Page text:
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Health Care vs. Wealth Care.
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Americans Voting With Their Feet.
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The "Shrinking" Middle Class.
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From Ashes, GOP Opportunities.
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Trivia Tidbit Of The Day: Part 355 -- Best & Worst States For Taxes.
If there's one thing you should take from reading this blog, it's that ideas matter. In domestic public policy, the fundamental difference between Democrats and Republicans is found on the issue of taxes. Democrats almost unanimously want higher taxes. Republicans, by and large, want lower taxes. These are idea differences that manifest themselves in public policy, and these manifestations can then be observed at the state-by-state level.
Indeed, state tax policy is not arbitrary, and it's not created equal.
The ten best states in the Tax Foundation’s 2007 State Business Tax Climate Index are as follows:
The ten worst states in the Tax Foundation’s 2007 State Business Tax Climate Index are:
The red/blue dichotomy (based on 2004 Bush/Kerry) is pretty clear, without a lot of explanation. To quibble with the color system, New Hampshire and Iowa are more purple than anything (NH went for Bush in 2000; Iowa went for Gore in 2000), while Nebraska's legislature is non-partisan and unicameral. One could probably examine state legislatures and governorships to create a better red/blue/purple dynamic, but that's for another post.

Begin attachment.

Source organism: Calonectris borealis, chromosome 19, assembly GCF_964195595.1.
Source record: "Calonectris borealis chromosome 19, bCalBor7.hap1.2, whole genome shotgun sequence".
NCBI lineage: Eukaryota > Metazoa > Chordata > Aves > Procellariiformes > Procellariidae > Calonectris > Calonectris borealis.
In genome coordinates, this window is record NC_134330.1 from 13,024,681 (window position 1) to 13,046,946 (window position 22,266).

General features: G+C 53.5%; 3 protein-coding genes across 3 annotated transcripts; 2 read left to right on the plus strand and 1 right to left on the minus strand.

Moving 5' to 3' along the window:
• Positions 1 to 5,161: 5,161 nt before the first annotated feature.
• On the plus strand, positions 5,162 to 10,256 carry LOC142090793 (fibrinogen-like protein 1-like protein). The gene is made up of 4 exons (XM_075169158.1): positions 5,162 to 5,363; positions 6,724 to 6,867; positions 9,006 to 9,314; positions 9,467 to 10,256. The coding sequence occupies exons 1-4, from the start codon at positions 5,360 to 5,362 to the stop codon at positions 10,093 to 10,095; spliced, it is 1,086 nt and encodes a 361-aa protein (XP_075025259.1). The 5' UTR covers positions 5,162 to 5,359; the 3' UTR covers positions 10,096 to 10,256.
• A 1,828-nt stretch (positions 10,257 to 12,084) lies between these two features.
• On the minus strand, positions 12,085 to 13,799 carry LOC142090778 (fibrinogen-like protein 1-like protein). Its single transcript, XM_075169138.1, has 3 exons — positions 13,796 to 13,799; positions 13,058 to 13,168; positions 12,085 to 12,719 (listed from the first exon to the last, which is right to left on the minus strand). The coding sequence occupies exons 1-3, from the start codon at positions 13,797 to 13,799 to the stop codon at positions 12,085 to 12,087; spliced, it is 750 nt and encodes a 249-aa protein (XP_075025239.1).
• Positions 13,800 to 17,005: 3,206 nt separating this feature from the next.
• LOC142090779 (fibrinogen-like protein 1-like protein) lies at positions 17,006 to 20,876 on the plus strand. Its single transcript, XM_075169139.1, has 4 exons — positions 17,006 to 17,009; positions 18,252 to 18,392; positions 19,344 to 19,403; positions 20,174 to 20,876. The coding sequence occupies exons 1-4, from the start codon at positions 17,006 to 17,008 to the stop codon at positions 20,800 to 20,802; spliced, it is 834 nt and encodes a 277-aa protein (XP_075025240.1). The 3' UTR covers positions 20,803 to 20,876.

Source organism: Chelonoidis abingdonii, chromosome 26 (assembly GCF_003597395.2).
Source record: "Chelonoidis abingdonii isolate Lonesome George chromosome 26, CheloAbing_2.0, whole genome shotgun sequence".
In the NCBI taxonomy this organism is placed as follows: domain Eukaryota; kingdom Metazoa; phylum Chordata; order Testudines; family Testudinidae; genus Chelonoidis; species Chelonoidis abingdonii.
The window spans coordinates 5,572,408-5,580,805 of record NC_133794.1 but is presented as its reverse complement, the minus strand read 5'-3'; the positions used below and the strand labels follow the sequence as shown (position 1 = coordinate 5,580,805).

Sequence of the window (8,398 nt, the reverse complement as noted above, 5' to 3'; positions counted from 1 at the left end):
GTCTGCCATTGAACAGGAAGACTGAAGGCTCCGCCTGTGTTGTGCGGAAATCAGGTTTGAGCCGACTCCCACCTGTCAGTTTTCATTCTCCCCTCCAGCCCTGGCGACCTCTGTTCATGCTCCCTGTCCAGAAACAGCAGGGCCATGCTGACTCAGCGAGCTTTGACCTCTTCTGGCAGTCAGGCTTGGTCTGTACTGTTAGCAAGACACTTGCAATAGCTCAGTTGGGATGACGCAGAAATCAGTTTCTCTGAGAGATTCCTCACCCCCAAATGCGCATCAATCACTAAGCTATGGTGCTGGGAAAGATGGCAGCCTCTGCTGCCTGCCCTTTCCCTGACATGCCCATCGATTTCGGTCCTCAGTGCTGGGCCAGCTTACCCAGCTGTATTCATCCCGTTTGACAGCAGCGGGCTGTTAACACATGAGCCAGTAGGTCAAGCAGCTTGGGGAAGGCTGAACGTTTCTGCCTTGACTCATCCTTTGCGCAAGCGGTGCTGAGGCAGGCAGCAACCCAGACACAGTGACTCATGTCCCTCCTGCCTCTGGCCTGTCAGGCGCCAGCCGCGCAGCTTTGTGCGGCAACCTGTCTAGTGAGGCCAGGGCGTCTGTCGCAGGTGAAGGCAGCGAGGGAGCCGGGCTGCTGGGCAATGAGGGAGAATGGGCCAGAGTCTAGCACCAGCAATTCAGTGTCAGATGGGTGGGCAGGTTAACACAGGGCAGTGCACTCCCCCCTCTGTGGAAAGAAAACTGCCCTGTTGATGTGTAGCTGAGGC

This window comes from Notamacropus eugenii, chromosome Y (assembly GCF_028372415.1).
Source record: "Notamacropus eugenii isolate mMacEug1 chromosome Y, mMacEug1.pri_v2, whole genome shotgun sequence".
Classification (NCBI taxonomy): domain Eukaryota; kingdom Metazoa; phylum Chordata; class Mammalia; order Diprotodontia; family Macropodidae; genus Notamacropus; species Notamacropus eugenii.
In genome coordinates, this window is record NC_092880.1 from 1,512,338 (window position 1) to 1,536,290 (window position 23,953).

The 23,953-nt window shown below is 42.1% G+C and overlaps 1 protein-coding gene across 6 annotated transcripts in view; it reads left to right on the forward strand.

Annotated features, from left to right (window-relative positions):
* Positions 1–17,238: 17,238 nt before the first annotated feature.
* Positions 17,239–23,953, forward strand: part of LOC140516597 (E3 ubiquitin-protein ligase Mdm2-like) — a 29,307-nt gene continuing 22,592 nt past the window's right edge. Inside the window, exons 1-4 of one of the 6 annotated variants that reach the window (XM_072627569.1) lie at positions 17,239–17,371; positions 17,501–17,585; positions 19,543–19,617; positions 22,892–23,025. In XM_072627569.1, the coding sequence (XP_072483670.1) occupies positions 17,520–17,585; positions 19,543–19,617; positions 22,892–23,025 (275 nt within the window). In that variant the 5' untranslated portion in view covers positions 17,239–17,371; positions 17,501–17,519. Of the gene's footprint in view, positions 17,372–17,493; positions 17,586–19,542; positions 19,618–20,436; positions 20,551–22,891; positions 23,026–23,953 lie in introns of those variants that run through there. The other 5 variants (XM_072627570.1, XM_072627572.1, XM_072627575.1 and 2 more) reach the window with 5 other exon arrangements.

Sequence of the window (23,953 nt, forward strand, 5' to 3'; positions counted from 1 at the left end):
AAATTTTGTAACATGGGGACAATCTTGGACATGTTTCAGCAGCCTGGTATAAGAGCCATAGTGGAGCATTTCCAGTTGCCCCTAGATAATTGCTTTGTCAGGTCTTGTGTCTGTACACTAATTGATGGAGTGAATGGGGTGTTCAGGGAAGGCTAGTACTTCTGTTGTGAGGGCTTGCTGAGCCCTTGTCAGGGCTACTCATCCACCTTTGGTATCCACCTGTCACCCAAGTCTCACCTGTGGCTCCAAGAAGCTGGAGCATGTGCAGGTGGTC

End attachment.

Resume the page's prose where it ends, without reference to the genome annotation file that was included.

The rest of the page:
Ultimately, though, it's the ideas and policies-- and the differences between and among the states-- that matter.
These differences have produced very real outcomes:
...between 2000 and 2005, income in the top 10 states in the 2007 Index grew 44 percent faster than in the bottom 10 states. Employment in the top 10 states grew 115 percent faster, output 52 percent faster and population 164 percent faster.
Think about that. States with lower taxes performed better than states with higher taxes. People and businesses wanted to move to low tax states from high tax states. More jobs-- and more higher paying ones-- were created in the low tax states than in the high tax states. How "duh" is all of that?
What we're seeing here is fifty economic laboratories competing against one another. Policies, not surprisingly for those of us who favor good policies, make a difference in economic outcomes.
Good polices = good outcomes. Poor policies = poor outcomes.
Tax competition is good. Low taxes are the way to "win" that competition. Why more states-- especially struggling ones-- don't already grasp this, given the growing profusion of empirical evidence, is increasingly mindboggling.
Previous Trivia Tidbit: School Choice Is Worth A Try.
Posted by Will Franklin · 16 October 2006 03:53 PM
Why more states-- especially struggling ones-- don't already grasp this, given the growing profusion of empirical evidence, is increasingly mindboggling.
Tell me about it. I live in Ohio, and we're all prepared to elect a Democratic governor who will do nothing to make the state more tax-friendly, despite the fact that he pledges to "keep jobs in Ohio." Granted, the Republicans before him were no better, but I'm not sure the solution to Republicans who act like Democrats is to vote in Democrats. But that's what's going to happen. I'm guessing I won't be an Ohioan too much longer.
It all seems so obvious, and yet for some reason, neither party in Ohio gets it. Nor do the people for that matter. Frustrating.
Posted by: Jason at October 17, 2006 08:48 AM